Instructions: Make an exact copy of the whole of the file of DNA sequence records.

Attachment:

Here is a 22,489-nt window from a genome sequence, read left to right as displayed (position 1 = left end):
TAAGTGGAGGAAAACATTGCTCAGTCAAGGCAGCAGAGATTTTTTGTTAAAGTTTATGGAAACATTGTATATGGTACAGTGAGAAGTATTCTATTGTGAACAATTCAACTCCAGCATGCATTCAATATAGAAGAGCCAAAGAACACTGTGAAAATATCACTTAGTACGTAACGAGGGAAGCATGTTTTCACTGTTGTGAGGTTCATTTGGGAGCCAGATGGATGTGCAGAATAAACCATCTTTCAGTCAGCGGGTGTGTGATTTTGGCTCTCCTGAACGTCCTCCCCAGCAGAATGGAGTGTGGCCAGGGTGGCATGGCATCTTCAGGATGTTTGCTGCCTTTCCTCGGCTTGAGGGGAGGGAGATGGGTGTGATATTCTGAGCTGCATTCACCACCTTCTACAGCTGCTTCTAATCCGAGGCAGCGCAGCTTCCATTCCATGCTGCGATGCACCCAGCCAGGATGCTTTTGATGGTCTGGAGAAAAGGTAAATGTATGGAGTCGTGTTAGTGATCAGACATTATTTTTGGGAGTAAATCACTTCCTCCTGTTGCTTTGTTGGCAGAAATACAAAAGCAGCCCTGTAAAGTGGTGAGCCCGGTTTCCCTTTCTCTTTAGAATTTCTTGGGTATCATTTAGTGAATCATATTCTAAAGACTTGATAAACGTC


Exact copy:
Here is a 22,489-nt window from a genome sequence, read left to right as displayed (position 1 = left end):
TAAGTGGAGGAAAACATTGCTCAGTCAAGGCAGCAGAGATTTTTTGTTAAAGTTTATGGAAACATTGTATATGGTACAGTGAGAAGTATTCTATTGTGAACAATTCAACTCCAGCATGCATTCAATATAGAAGAGCCAAAGAACACTGTGAAAATATCACTTAGTACGTAACGAGGGAAGCATGTTTTCACTGTTGTGAGGTTCATTTGGGAGCCAGATGGATGTGCAGAATAAACCATCTTTCAGTCAGCGGGTGTGTGATTTTGGCTCTCCTGAACGTCCTCCCCAGCAGAATGGAGTGTGGCCAGGGTGGCATGGCATCTTCAGGATGTTTGCTGCCTTTCCTCGGCTTGAGGGGAGGGAGATGGGTGTGATATTCTGAGCTGCATTCACCACCTTCTACAGCTGCTTCTAATCCGAGGCAGCGCAGCTTCCATTCCATGCTGCGATGCACCCAGCCAGGATGCTTTTGATGGTCTGGAGAAAAGGTAAATGTATGGAGTCGTGTTAGTGATCAGACATTATTTTTGGGAGTAAATCACTTCCTCCTGTTGCTTTGTTGGCAGAAATACAAAAGCAGCCCTGTAAAGTGGTGAGCCCGGTTTCCCTTTCTCTTTAGAATTTCTTGGGTATCATTTAGTGAATCATATTCTAAAGACTTGATAAACGTC